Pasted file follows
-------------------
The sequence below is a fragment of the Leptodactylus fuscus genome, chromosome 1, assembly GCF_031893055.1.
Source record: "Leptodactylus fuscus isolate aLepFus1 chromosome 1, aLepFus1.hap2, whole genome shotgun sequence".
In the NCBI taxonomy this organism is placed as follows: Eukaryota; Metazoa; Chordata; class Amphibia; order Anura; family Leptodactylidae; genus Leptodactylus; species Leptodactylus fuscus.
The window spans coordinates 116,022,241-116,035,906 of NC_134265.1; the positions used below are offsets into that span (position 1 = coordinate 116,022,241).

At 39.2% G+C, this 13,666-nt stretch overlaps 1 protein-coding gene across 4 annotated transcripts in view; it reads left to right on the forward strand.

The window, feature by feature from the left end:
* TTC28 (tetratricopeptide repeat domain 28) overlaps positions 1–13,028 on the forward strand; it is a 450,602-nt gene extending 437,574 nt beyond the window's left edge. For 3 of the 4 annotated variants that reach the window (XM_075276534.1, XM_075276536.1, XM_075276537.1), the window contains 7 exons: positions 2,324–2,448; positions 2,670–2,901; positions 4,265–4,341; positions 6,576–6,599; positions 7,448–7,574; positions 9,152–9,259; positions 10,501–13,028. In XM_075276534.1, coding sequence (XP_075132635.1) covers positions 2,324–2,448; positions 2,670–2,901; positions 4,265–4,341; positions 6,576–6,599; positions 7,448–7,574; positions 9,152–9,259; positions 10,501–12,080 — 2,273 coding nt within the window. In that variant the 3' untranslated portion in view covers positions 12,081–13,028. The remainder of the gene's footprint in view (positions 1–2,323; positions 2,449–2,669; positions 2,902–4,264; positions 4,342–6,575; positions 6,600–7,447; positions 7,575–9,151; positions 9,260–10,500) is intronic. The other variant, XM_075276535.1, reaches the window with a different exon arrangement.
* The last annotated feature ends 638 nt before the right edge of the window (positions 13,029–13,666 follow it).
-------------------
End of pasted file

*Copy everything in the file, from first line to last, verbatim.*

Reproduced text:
The sequence below is a fragment of the Leptodactylus fuscus genome, chromosome 1, assembly GCF_031893055.1.
Source record: "Leptodactylus fuscus isolate aLepFus1 chromosome 1, aLepFus1.hap2, whole genome shotgun sequence".
In the NCBI taxonomy this organism is placed as follows: Eukaryota; Metazoa; Chordata; class Amphibia; order Anura; family Leptodactylidae; genus Leptodactylus; species Leptodactylus fuscus.
The window spans coordinates 116,022,241-116,035,906 of NC_134265.1; the positions used below are offsets into that span (position 1 = coordinate 116,022,241).

At 39.2% G+C, this 13,666-nt stretch overlaps 1 protein-coding gene across 4 annotated transcripts in view; it reads left to right on the forward strand.

The window, feature by feature from the left end:
* TTC28 (tetratricopeptide repeat domain 28) overlaps positions 1–13,028 on the forward strand; it is a 450,602-nt gene extending 437,574 nt beyond the window's left edge. For 3 of the 4 annotated variants that reach the window (XM_075276534.1, XM_075276536.1, XM_075276537.1), the window contains 7 exons: positions 2,324–2,448; positions 2,670–2,901; positions 4,265–4,341; positions 6,576–6,599; positions 7,448–7,574; positions 9,152–9,259; positions 10,501–13,028. In XM_075276534.1, coding sequence (XP_075132635.1) covers positions 2,324–2,448; positions 2,670–2,901; positions 4,265–4,341; positions 6,576–6,599; positions 7,448–7,574; positions 9,152–9,259; positions 10,501–12,080 — 2,273 coding nt within the window. In that variant the 3' untranslated portion in view covers positions 12,081–13,028. The remainder of the gene's footprint in view (positions 1–2,323; positions 2,449–2,669; positions 2,902–4,264; positions 4,342–6,575; positions 6,600–7,447; positions 7,575–9,151; positions 9,260–10,500) is intronic. The other variant, XM_075276535.1, reaches the window with a different exon arrangement.
* The last annotated feature ends 638 nt before the right edge of the window (positions 13,029–13,666 follow it).